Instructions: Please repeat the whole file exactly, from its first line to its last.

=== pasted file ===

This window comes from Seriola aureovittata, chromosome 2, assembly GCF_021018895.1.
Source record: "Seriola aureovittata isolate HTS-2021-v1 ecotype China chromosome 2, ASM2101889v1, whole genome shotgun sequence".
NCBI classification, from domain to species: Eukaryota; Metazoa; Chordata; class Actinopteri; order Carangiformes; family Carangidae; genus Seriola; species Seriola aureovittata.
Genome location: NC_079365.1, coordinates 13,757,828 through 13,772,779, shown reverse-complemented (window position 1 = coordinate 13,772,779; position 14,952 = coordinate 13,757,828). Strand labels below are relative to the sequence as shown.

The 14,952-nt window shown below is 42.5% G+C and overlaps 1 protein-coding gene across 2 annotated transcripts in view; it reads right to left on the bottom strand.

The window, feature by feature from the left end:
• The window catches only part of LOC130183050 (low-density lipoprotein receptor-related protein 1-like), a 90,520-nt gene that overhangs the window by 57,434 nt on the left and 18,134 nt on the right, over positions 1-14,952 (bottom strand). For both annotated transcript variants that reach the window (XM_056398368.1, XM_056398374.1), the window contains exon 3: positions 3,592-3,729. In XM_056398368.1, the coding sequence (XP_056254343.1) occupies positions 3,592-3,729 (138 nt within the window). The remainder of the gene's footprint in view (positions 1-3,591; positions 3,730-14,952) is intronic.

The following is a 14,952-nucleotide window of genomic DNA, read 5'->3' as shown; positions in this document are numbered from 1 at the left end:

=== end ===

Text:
This window comes from Seriola aureovittata, chromosome 2, assembly GCF_021018895.1.
Source record: "Seriola aureovittata isolate HTS-2021-v1 ecotype China chromosome 2, ASM2101889v1, whole genome shotgun sequence".
NCBI classification, from domain to species: Eukaryota; Metazoa; Chordata; class Actinopteri; order Carangiformes; family Carangidae; genus Seriola; species Seriola aureovittata.
Genome location: NC_079365.1, coordinates 13,757,828 through 13,772,779, shown reverse-complemented (window position 1 = coordinate 13,772,779; position 14,952 = coordinate 13,757,828). Strand labels below are relative to the sequence as shown.

The 14,952-nt window shown below is 42.5% G+C and overlaps 1 protein-coding gene across 2 annotated transcripts in view; it reads right to left on the bottom strand.

The window, feature by feature from the left end:
• The window catches only part of LOC130183050 (low-density lipoprotein receptor-related protein 1-like), a 90,520-nt gene that overhangs the window by 57,434 nt on the left and 18,134 nt on the right, over positions 1-14,952 (bottom strand). For both annotated transcript variants that reach the window (XM_056398368.1, XM_056398374.1), the window contains exon 3: positions 3,592-3,729. In XM_056398368.1, the coding sequence (XP_056254343.1) occupies positions 3,592-3,729 (138 nt within the window). The remainder of the gene's footprint in view (positions 1-3,591; positions 3,730-14,952) is intronic.

The following is a 14,952-nucleotide window of genomic DNA, read 5'->3' as shown; positions in this document are numbered from 1 at the left end: